(ii)(I) pertain to a foreign power or an agent of a foreign power;

(II) are relevant to the activities of a suspected agent of a foreign power who is the subject of such authorized investigation; or

(III) pertain to an individual in contact with, or known to, a suspected agent of a foreign power; and

(B) an enumeration of the minimization procedures adopted by the Attorney General under subsection (g) that are applicable to the retention and dissemination by the Federal Bureau of Investigation of any tangible things to be made available to the Federal Bureau of Investigation based on the order requested in such application.”.

This actually has become a perennial suggested change, one the Administration has been rejecting, in general, since 2009.

What the existing law does, through magic of grammatical obfuscation, is eliminate the requirement that Section 215 have anything to do with an actual investigation of suspected terrorists (or alleged spies like Julian Assange). It’s just easier (“presumptively relevant”) to use Section 215 with such people.

But all of that means the government can use Section 215 to get tangible things to protect against international terrorism. The government might only have to argue that it needs a database of everyone’s cell phone geolocation so when they look for terrorists or WikiLeaks supporters, they’ve got that all on file already.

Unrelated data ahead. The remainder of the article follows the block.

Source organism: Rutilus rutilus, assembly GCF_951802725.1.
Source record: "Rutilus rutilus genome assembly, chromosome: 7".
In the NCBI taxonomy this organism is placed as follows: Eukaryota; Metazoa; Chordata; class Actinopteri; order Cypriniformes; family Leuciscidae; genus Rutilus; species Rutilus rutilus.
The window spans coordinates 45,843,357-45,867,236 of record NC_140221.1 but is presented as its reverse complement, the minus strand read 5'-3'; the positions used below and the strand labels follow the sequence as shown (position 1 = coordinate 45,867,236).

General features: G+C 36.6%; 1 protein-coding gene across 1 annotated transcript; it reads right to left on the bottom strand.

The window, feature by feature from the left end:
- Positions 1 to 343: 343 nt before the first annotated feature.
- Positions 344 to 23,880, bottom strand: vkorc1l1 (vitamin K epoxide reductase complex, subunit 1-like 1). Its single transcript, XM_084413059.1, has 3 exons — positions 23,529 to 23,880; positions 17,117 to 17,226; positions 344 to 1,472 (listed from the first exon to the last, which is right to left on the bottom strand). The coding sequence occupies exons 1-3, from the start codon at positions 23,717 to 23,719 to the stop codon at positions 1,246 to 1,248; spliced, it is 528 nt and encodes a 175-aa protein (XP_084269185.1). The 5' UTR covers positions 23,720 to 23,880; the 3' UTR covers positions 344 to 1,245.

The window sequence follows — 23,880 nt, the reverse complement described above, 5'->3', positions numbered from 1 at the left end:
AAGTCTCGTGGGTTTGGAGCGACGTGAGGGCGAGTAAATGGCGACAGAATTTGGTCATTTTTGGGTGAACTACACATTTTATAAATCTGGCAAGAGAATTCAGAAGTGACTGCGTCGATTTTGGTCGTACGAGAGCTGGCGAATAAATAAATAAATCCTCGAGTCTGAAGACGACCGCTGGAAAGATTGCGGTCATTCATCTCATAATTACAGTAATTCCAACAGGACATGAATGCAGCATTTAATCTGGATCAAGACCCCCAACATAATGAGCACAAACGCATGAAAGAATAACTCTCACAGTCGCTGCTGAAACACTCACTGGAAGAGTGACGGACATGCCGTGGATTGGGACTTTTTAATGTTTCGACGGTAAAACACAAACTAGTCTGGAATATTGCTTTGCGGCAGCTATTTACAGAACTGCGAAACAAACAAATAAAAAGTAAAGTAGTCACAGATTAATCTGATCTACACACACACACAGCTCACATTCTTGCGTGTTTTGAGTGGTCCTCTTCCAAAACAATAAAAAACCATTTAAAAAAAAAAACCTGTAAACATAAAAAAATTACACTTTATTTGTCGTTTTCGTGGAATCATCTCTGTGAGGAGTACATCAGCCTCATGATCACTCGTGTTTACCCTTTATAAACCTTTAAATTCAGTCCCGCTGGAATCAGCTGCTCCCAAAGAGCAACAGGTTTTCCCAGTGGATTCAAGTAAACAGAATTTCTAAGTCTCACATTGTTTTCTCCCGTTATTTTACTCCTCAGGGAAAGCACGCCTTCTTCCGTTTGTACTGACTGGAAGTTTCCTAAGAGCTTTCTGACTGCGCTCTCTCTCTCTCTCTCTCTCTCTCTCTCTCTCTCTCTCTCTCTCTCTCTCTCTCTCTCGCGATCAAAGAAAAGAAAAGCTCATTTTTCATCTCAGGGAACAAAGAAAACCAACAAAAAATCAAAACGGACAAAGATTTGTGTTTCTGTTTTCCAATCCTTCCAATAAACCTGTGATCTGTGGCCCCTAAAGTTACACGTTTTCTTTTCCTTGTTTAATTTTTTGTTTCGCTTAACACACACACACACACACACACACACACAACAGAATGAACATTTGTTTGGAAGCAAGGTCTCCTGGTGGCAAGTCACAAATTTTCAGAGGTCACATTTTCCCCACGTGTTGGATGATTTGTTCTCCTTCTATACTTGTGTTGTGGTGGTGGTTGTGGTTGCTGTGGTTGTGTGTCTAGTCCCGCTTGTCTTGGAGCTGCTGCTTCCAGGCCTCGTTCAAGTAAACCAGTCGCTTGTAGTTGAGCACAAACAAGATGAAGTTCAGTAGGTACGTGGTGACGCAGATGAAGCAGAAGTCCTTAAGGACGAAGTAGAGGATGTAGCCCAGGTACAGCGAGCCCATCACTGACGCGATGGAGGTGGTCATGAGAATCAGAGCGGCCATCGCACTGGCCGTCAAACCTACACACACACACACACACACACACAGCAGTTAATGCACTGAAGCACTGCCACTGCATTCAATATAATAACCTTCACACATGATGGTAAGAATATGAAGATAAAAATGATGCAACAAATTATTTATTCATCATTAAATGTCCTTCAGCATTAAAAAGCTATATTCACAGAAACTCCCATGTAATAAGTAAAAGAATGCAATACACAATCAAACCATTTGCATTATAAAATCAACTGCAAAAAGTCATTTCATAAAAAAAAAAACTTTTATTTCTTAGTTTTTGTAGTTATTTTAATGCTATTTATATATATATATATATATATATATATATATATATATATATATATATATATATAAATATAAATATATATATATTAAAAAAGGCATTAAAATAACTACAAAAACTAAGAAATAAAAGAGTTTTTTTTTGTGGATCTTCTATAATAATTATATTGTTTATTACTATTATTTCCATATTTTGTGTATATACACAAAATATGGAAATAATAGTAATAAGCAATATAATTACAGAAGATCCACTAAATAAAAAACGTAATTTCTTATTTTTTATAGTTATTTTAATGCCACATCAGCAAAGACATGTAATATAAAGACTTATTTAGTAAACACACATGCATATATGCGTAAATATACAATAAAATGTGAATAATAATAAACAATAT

Wyden and Udall are trying to swap out that language to require that the information both be relevant to an investigation and be tied to some suspected terrorist (or Julian Assange). The magic of “and.”

But of course that would make Section 215 useless for bulk collection, which is why this Amendment, after some fear-mongering, always gets defeated.

Because the United States of America, under the guise of fighting terrorists, has to consistently lie to its citizens so it can create massive databases on completely innocent people available for any searches the government might want to do, whether those searches have to do with terrorism or not.